A talks programme accompanied the London’s Burning artistic programme, exploring how cities past and present have responded to crisis. It included an exclusive poetry reading by actor Simon Callow at the top of The Monument, and The Great Fire in Three and a Half Pints, a series of three guided walking tours. Elsewhere speakers included London’s highest ranking female firefighter, Becci Bryant.
You can download and listen again to a selection of these talks below.
1. The City from Above: The Great Fire in Verse
Actor Simon Callow reads extracts from John Dyden’s poem, Annus Mirabilis at the top of the Monument.
Looking out over the City today at the top of the Monument, hear his reading of Dryden’s acclaimed poem and his reflections on life in 1666.
2. Art and Crisis
Artist Lars Jan, Helen Marriage (Director of Artichoke) and Judith Knight (co-Director of ArtsAdmin) discuss the role of art in addressing global disasters.
During London’s Burning, at Broadgate audiences were invited to experience Holoscenes, a five hour underwater performance installation inspired by the threat we face from rising sea levels.
Join Artichoke Director Helen Marriage as she discusses art and crisis with Lars Jan and Judith Knight, exploring how each of them use art to respond to the issues impacting the world today.
3. Fire: Threat and Saviour
Three speakers each share their thoughts on the Great Fire of London for 15 minutes each.
At Bishopsgate, home of the Royal Bank of Scotland three speakers each give their unique perspectives on fire.
Joshua Levine practised as a barrister for several years before becoming an actor and a writer. His plays have been performed on the London stage and on BBC Radio 4, and he has scripted a television documentary about eighteenth-century London for BBC 2. His most recent book, The Secret History of the Blitz is highly acclaimed. It is an account of eight-and-a-half months in which relationships changed, boundaries were pushed, and British people’s lives became more intensely lived.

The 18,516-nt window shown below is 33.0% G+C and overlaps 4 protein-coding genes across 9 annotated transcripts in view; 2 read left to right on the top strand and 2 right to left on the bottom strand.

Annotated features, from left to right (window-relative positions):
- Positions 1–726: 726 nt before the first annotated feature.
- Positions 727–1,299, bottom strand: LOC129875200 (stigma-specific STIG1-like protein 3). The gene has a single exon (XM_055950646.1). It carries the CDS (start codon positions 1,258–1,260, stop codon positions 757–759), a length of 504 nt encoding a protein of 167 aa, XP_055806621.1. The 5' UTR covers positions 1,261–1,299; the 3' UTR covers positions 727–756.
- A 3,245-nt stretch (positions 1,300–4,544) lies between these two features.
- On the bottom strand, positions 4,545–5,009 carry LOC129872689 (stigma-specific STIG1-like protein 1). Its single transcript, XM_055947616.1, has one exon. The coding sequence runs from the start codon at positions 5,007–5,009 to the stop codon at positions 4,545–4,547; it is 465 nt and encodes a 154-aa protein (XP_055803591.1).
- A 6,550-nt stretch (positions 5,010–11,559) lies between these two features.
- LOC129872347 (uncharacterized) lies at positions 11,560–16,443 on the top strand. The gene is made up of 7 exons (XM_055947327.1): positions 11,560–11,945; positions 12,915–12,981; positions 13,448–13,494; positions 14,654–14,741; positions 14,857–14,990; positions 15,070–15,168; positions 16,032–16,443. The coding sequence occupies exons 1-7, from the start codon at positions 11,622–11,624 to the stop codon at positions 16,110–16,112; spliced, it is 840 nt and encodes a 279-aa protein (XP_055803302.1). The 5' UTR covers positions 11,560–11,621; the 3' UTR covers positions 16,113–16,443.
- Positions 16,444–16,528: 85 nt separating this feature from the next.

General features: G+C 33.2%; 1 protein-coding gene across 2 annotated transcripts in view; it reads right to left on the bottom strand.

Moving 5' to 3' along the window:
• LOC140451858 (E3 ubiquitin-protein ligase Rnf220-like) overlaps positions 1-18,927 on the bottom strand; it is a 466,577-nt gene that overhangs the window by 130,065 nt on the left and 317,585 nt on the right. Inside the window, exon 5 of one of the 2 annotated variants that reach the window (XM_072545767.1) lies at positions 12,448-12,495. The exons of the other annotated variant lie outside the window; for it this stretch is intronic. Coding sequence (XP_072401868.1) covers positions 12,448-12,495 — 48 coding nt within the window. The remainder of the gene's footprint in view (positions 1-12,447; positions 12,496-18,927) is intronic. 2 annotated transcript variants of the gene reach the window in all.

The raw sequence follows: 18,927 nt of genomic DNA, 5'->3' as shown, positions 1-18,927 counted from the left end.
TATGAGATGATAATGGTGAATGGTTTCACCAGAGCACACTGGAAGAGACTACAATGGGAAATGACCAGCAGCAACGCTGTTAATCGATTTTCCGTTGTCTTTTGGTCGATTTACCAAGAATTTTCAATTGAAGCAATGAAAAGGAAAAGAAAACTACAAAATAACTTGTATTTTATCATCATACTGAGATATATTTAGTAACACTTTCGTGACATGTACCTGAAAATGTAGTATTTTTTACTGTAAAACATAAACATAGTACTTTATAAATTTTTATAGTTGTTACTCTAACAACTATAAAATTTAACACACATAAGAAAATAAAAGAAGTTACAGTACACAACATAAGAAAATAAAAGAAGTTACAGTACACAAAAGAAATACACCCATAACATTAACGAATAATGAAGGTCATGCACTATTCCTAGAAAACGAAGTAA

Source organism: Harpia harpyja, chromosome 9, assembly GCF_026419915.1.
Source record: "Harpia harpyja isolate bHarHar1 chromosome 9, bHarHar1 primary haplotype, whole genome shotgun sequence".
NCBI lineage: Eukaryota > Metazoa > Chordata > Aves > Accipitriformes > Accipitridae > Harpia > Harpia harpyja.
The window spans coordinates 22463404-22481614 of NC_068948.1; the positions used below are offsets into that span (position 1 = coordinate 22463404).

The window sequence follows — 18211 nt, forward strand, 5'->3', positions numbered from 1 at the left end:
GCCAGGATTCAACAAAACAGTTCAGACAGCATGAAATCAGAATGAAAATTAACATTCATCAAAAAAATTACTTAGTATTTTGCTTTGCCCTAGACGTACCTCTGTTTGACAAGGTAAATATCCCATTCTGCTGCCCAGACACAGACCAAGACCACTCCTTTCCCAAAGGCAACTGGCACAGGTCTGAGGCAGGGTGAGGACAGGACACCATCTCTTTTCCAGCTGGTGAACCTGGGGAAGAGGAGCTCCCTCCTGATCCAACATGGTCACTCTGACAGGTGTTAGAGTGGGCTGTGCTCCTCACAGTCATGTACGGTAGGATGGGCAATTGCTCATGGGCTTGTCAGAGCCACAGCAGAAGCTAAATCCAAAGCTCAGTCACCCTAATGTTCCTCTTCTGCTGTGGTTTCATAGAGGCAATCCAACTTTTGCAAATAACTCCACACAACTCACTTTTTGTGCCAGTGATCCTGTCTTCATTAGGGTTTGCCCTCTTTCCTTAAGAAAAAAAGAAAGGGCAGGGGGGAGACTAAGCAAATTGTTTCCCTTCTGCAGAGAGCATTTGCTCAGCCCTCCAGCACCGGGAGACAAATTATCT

Becci Bryant is the first female Chief Fire Officer to have risen through the ranks. Her career began in 1992 when she joined the fire brigade as one of the first three female firefighters to enrol at Bedfordshire and Luton Fire and Rescue Service. In January 2014, she became the first woman in the country to have started her career as an operational firefighter to achieve the role of Executive Director/Deputy Chief Executive. Two years later, she was appointed as Staffordshire’s Chief Fire Officer.
Ed Galea is the founding director of the Fire Safety Engineering Group (FSEG) – Europe’s largest university-based fire and evacuation modelling research team – at the University of Greenwich. In this role, he co-ordinates, manages and directs the research activities of some 30 group members. FSEG have won a string of national and international awards that testify to the world leading nature of their work. In the last UK wide Research Assessment Exercise (RAE2008), FSEG was confirmed as one of the top research groups in the UK.
4. When things go wrong: 21st Century responses to world trauma
An open discussion about catastrophe and the psychology of crisis and mass emergency behaviour.
Recorded at the Barbican, hear from three speakers.
Dr John Drury, is Deputy Director of Research and Knowledge Exchange (Impact) in the University of Sussex’s School of Psychology.
Philip Collins, a British journalist, academic, banker and speechwriter. A columnist and chief leader writer for The Times, Phil is also the chair of the board of trustees at the independent think tank Demos and a visiting fellow at University College, Oxford. Prior to joining the national newspaper, he was the chief speechwriter for the former Prime Minister Tony Blair.
Elif Shafak is Turkey's most-read woman writer and an award-winning novelist. She has published thirteen books, nine of which are novels, blending Western and Eastern traditions of storytelling, bringing out the voices of women, minorities, subcultures, immigrants and global souls.
Hosted by 5x15’s Eleanor O’Keeffe